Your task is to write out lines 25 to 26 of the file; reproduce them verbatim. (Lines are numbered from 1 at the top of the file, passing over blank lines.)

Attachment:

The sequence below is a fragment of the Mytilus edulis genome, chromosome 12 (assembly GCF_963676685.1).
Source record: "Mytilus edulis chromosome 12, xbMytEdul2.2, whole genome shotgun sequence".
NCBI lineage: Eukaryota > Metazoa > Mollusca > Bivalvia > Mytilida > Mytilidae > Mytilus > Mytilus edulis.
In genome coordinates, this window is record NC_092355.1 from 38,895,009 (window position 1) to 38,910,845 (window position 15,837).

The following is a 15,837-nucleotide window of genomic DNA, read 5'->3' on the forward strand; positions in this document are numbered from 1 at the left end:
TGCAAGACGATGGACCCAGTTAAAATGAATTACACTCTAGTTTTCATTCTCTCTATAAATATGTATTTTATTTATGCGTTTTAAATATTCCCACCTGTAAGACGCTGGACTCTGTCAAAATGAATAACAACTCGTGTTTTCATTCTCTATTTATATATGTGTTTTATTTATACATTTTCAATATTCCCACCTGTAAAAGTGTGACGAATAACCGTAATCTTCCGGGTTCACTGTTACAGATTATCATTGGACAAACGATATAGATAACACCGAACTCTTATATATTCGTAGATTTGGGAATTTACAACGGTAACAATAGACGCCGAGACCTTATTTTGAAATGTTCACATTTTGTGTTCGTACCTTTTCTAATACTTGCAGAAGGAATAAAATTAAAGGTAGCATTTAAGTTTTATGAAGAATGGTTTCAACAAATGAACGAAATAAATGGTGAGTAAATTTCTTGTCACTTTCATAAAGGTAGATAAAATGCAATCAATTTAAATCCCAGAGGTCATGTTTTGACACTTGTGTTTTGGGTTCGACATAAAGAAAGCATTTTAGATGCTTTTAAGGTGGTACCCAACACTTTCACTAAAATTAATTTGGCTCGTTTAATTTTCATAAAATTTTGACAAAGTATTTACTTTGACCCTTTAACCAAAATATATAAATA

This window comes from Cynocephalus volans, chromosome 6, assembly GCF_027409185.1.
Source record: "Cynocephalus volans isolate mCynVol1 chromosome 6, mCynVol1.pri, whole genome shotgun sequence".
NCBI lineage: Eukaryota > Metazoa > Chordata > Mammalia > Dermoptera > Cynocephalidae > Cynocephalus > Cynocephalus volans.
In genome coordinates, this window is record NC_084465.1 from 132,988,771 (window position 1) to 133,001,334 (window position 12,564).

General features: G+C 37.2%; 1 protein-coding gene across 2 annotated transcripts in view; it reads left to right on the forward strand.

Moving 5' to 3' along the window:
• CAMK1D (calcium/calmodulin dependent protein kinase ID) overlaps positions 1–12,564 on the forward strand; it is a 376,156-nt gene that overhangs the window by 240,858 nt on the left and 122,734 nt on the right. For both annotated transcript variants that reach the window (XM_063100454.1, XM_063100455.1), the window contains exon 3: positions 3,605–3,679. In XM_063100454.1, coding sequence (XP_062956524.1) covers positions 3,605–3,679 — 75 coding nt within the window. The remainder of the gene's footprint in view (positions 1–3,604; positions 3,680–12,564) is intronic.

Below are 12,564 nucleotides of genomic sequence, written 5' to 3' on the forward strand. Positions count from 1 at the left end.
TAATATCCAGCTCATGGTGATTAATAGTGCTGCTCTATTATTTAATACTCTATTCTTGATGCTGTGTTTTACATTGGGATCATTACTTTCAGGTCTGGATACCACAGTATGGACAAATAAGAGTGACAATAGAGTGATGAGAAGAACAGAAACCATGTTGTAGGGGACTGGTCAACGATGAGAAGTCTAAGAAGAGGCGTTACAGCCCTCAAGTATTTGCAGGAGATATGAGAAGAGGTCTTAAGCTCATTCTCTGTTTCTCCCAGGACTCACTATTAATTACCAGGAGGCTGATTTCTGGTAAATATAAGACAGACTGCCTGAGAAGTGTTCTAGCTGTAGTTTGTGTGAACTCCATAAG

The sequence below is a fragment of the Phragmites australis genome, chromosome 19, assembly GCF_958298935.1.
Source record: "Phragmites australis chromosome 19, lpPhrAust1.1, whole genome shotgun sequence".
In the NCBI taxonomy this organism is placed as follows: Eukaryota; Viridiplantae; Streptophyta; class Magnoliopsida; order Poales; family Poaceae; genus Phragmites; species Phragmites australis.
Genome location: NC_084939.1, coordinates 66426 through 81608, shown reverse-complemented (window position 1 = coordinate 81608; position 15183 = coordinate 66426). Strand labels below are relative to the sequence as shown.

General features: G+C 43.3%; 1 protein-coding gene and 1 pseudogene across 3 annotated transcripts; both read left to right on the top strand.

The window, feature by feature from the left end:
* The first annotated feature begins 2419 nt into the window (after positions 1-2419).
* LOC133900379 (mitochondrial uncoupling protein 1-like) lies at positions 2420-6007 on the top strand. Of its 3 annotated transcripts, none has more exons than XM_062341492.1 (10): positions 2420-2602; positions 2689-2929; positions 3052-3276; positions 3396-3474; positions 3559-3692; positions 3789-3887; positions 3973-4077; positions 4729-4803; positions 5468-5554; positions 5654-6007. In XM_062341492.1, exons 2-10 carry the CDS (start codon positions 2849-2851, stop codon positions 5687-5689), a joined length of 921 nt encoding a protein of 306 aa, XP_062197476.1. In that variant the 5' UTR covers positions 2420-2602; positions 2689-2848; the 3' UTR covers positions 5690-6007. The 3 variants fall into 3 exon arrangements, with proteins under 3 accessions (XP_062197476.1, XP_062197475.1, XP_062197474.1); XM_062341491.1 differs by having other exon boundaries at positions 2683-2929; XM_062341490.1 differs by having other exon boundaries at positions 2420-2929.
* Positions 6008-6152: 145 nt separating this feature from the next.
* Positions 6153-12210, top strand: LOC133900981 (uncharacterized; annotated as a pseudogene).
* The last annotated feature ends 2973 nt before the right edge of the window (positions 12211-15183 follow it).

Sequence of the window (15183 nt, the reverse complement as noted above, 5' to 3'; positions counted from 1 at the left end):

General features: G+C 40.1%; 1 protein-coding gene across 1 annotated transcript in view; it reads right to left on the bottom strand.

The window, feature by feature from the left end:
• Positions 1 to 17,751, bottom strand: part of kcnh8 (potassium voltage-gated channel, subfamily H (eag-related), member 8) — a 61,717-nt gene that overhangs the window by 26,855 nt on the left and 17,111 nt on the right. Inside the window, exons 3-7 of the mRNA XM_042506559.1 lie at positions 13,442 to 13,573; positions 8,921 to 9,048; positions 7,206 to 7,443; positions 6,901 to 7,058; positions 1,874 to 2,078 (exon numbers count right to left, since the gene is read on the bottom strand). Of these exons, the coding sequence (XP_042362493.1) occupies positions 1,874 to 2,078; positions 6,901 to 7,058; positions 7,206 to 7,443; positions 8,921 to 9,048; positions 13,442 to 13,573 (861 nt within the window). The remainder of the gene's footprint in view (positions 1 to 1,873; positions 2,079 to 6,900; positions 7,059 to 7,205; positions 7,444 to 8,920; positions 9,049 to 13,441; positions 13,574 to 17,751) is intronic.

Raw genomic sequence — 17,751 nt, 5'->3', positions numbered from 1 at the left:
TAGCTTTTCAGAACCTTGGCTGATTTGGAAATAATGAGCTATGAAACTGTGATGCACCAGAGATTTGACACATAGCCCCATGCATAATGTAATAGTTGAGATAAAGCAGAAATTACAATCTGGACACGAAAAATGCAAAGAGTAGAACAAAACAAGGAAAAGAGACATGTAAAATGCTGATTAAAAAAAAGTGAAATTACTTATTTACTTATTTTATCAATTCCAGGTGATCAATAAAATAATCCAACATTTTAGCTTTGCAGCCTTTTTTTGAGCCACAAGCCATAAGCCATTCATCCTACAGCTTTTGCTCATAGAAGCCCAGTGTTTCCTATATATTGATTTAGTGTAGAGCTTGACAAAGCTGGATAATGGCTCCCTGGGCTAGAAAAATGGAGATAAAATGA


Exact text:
* Positions 6153-12210, top strand: LOC133900981 (uncharacterized; annotated as a pseudogene).
* The last annotated feature ends 2973 nt before the right edge of the window (positions 12211-15183 follow it).